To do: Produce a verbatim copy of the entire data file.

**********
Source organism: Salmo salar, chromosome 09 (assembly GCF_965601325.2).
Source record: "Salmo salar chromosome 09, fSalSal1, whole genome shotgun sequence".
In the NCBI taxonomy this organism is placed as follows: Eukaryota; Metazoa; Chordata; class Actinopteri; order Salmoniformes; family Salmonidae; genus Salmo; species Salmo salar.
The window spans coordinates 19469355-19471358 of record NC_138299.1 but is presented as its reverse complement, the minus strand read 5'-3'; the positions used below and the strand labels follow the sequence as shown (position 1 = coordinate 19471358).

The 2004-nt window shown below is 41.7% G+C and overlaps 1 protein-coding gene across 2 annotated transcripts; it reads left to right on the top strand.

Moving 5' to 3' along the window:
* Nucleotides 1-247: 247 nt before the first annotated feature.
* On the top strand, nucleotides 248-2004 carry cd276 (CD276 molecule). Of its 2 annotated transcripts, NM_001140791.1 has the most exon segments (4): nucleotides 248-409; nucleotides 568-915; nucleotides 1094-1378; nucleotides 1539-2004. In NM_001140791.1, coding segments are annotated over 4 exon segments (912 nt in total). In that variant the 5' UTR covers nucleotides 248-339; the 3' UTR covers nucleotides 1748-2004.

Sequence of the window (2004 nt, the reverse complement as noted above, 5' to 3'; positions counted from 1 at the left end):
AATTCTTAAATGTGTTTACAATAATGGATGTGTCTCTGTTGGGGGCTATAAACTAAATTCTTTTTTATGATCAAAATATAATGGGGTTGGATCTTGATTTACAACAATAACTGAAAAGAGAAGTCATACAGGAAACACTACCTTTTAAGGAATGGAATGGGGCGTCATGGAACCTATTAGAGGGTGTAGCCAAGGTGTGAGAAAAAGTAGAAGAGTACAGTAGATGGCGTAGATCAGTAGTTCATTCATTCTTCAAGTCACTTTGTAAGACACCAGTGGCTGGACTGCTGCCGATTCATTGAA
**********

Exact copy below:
Source organism: Salmo salar, chromosome 09 (assembly GCF_965601325.2).
Source record: "Salmo salar chromosome 09, fSalSal1, whole genome shotgun sequence".
In the NCBI taxonomy this organism is placed as follows: Eukaryota; Metazoa; Chordata; class Actinopteri; order Salmoniformes; family Salmonidae; genus Salmo; species Salmo salar.
The window spans coordinates 19469355-19471358 of record NC_138299.1 but is presented as its reverse complement, the minus strand read 5'-3'; the positions used below and the strand labels follow the sequence as shown (position 1 = coordinate 19471358).

The 2004-nt window shown below is 41.7% G+C and overlaps 1 protein-coding gene across 2 annotated transcripts; it reads left to right on the top strand.

Moving 5' to 3' along the window:
* Nucleotides 1-247: 247 nt before the first annotated feature.
* On the top strand, nucleotides 248-2004 carry cd276 (CD276 molecule). Of its 2 annotated transcripts, NM_001140791.1 has the most exon segments (4): nucleotides 248-409; nucleotides 568-915; nucleotides 1094-1378; nucleotides 1539-2004. In NM_001140791.1, coding segments are annotated over 4 exon segments (912 nt in total). In that variant the 5' UTR covers nucleotides 248-339; the 3' UTR covers nucleotides 1748-2004.

Sequence of the window (2004 nt, the reverse complement as noted above, 5' to 3'; positions counted from 1 at the left end):
AATTCTTAAATGTGTTTACAATAATGGATGTGTCTCTGTTGGGGGCTATAAACTAAATTCTTTTTTATGATCAAAATATAATGGGGTTGGATCTTGATTTACAACAATAACTGAAAAGAGAAGTCATACAGGAAACACTACCTTTTAAGGAATGGAATGGGGCGTCATGGAACCTATTAGAGGGTGTAGCCAAGGTGTGAGAAAAAGTAGAAGAGTACAGTAGATGGCGTAGATCAGTAGTTCATTCATTCTTCAAGTCACTTTGTAAGACACCAGTGGCTGGACTGCTGCCGATTCATTGAA